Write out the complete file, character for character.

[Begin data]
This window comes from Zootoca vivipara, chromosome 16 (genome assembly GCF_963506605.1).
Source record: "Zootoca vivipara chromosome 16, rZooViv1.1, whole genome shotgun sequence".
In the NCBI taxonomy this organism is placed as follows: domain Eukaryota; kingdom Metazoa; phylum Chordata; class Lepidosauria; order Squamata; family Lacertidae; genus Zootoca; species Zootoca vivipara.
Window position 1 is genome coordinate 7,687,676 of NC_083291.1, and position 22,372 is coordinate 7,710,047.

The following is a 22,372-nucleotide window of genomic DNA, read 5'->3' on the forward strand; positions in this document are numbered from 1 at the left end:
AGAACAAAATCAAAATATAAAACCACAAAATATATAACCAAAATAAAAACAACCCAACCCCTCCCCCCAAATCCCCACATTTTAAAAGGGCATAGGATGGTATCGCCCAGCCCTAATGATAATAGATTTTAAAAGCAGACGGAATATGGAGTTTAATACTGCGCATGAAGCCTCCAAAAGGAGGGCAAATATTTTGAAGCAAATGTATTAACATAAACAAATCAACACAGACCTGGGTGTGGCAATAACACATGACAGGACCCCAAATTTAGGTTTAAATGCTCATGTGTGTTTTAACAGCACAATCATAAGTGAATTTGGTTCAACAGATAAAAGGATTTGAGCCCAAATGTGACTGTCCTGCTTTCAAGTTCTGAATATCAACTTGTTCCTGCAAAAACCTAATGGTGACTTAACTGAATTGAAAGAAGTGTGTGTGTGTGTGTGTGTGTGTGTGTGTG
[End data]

This window comes from Zootoca vivipara, chromosome 16 (genome assembly GCF_963506605.1).
Source record: "Zootoca vivipara chromosome 16, rZooViv1.1, whole genome shotgun sequence".
In the NCBI taxonomy this organism is placed as follows: domain Eukaryota; kingdom Metazoa; phylum Chordata; class Lepidosauria; order Squamata; family Lacertidae; genus Zootoca; species Zootoca vivipara.
Window position 1 is genome coordinate 7,687,676 of NC_083291.1, and position 22,372 is coordinate 7,710,047.

The following is a 22,372-nucleotide window of genomic DNA, read 5'->3' on the forward strand; positions in this document are numbered from 1 at the left end:
AGAACAAAATCAAAATATAAAACCACAAAATATATAACCAAAATAAAAACAACCCAACCCCTCCCCCCAAATCCCCACATTTTAAAAGGGCATAGGATGGTATCGCCCAGCCCTAATGATAATAGATTTTAAAAGCAGACGGAATATGGAGTTTAATACTGCGCATGAAGCCTCCAAAAGGAGGGCAAATATTTTGAAGCAAATGTATTAACATAAACAAATCAACACAGACCTGGGTGTGGCAATAACACATGACAGGACCCCAAATTTAGGTTTAAATGCTCATGTGTGTTTTAACAGCACAATCATAAGTGAATTTGGTTCAACAGATAAAAGGATTTGAGCCCAAATGTGACTGTCCTGCTTTCAAGTTCTGAATATCAACTTGTTCCTGCAAAAACCTAATGGTGACTTAACTGAATTGAAAGAAGTGTGTGTGTGTGTGTGTGTGTGTGTGTGTG